Protecting yourself ahead of Christmas: NHS staff encouraged to book their flu and COVID-19 vaccinations

Winter has arrived and I’m sure I’m not the only one feeling the effects of the noticeable temperature drop. Alongside these colder temperatures and darker nights comes an increase in the circulation of viruses.

Winter can be a difficult time, and this is certainly the case for the NHS. As Chief Nursing Officer for England, like you, I am all too familiar with the challenges the winter period brings to the NHS, including higher rates of hospital admissions and staff sickness.

Because of the incredible care and support staff provide for patients, they are more likely to be exposed to flu and COVID-19 than the general population. And of course, these viruses can also be passed on to the people they care for, including some of the most vulnerable patients, those with weakened immune systems, and those with underlying health conditions.

That’s why, as frontline healthcare workers, it’s important to recognise that vaccinations offer the best protection against flu and COVID-19 as we go into winter, which is when viruses circulate most and can cause most harm.

I had my seasonal flu and COVID-19 vaccinations a couple of weeks ago to better protect myself and those around me, and with less than one week until online bookings for flu and COVID-19 vaccines close, I’m urging frontline staff eligible for these vaccines to book an appointment and get protected ahead of Christmas.

Frontline health and care workers can book their appointments on the website or on the NHS App until 14 December 2023. After that, local flu and COVID-19 vaccination opportunities will be available until 31 January 2024.

The winter season places extra demand on us and our resources. I’d also like to say thank you to all of our NHS colleagues who have helped us to deliver over 15 million flu vaccines and 11 million COVID-19 vaccines during this busy period.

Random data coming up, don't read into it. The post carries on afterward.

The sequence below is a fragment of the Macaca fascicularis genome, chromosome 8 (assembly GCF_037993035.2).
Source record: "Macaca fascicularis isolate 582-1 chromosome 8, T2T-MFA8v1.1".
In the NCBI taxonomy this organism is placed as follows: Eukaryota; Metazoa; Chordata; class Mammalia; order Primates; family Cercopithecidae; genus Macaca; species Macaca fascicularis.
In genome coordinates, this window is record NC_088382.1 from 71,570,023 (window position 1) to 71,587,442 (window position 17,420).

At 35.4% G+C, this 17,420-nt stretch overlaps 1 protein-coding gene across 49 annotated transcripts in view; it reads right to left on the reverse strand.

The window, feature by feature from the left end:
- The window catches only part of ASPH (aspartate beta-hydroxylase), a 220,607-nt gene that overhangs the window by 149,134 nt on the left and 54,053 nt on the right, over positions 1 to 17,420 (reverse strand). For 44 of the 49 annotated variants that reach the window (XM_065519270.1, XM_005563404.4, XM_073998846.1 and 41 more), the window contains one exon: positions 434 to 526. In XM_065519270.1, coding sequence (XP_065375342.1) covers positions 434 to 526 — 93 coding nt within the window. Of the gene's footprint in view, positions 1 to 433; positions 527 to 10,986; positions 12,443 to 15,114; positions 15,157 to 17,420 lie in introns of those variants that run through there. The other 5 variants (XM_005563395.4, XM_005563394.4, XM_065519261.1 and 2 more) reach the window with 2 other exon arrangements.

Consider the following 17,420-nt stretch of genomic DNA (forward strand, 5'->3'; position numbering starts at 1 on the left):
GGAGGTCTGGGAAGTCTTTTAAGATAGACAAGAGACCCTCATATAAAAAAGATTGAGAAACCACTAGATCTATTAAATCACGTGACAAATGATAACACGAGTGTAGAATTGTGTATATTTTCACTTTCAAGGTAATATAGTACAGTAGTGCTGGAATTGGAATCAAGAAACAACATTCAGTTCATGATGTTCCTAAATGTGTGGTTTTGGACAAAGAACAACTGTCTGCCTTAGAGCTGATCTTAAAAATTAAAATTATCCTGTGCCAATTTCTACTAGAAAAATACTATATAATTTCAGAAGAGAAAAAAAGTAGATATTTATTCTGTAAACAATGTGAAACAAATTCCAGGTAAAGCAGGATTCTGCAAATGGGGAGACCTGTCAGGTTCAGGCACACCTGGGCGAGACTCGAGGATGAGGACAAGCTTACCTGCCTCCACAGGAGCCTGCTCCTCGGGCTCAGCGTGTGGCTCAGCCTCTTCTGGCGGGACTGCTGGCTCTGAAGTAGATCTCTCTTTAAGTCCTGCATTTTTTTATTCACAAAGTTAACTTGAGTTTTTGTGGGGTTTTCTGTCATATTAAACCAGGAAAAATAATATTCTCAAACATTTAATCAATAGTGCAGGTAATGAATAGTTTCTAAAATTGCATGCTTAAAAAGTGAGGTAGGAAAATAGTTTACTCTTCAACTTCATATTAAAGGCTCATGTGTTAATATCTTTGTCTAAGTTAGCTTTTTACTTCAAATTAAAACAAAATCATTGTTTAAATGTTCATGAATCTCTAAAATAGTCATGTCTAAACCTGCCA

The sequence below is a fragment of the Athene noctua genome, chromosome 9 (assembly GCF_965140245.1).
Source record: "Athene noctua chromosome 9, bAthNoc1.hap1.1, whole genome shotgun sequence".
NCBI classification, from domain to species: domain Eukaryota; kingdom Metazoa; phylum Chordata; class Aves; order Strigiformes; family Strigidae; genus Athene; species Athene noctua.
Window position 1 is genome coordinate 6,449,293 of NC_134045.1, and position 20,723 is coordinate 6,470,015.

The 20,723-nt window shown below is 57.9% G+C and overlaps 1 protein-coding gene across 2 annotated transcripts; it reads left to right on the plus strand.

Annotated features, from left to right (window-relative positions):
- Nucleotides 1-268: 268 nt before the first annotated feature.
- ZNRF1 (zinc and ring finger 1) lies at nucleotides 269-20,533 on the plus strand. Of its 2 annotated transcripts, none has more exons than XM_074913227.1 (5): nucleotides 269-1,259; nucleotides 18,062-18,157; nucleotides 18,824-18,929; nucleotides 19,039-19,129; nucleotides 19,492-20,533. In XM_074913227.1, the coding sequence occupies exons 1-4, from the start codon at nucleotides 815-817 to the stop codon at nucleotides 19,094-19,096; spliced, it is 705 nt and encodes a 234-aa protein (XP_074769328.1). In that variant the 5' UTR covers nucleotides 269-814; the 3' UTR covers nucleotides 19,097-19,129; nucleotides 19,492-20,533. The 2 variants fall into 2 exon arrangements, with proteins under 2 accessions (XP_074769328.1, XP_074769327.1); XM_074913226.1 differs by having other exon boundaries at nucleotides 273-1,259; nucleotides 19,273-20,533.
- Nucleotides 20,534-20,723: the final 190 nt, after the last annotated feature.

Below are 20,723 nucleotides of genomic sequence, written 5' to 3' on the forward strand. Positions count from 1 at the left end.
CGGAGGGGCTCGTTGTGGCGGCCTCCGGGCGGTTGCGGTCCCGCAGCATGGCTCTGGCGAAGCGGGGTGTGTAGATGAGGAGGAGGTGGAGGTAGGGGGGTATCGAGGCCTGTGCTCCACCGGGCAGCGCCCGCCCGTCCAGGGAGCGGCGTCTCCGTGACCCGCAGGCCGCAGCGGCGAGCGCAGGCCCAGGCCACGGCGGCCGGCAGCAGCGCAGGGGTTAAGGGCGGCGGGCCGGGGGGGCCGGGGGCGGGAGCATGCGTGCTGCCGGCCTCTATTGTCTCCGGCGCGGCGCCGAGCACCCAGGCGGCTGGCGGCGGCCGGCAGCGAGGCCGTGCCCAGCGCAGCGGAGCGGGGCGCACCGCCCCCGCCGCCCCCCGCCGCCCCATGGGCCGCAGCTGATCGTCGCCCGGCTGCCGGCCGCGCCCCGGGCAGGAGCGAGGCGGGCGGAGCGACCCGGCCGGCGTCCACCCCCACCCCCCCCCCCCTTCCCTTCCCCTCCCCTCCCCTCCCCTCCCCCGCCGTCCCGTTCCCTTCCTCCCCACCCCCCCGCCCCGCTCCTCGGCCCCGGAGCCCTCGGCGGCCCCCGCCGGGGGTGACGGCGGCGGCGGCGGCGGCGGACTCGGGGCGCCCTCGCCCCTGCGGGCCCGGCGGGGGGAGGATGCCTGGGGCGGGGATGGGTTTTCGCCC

Because of you, this campaign saw the fastest ever start to flu vaccine rollout on record and more people than ever before have received their flu and COVID-19 vaccines in the same appointment, for extra convenience.

So, if you haven’t had your vaccinations yet, please do and encourage others to do the same.

Thank you for everything you are doing to keep yourself and those you care for protected. Your efforts will help keep the NHS strong over winter.

Ruth May

Ruth enjoyed national appointments with NHS Improvement and Monitor, as well as regional and trust leadership roles, before becoming the Chief Nursing Officer (CNO) for England in January 2019.

In June 2022, as part of the Queen’s Platinum Jubilee Honours, Ruth was awarded a DBE for her services to nursing, midwifery and the NHS since she started her nurse training in 1985. Upon receiving her Damehood, Ruth recognised the expertise of nursing and midwifery colleagues in caring for people at every stage of their lives and the vital role that the professions and care staff played during the pandemic. Ruth has led the nursing, midwifery and care professions’ response to COVID-19 in England and led collaborative work with UK CNO colleagues, the NMC and trade unions to ensure agreement and consistent messaging on key issues.

She is passionate about nurturing the next generation of NHS nursing and midwifery leaders and encouraging professional development opportunities. This includes advocating for improved mental health awareness, championing volunteer activity to support the frontline workforce, and she is a vocal supporter of the WRES agenda and increased diversity across the NHS.

Proud mum to her wonderful daughter, Ruth is a great believer in a healthy professional and home life balance for all.

Find Ruth on Twitter @CNOEngland / #teamCNO.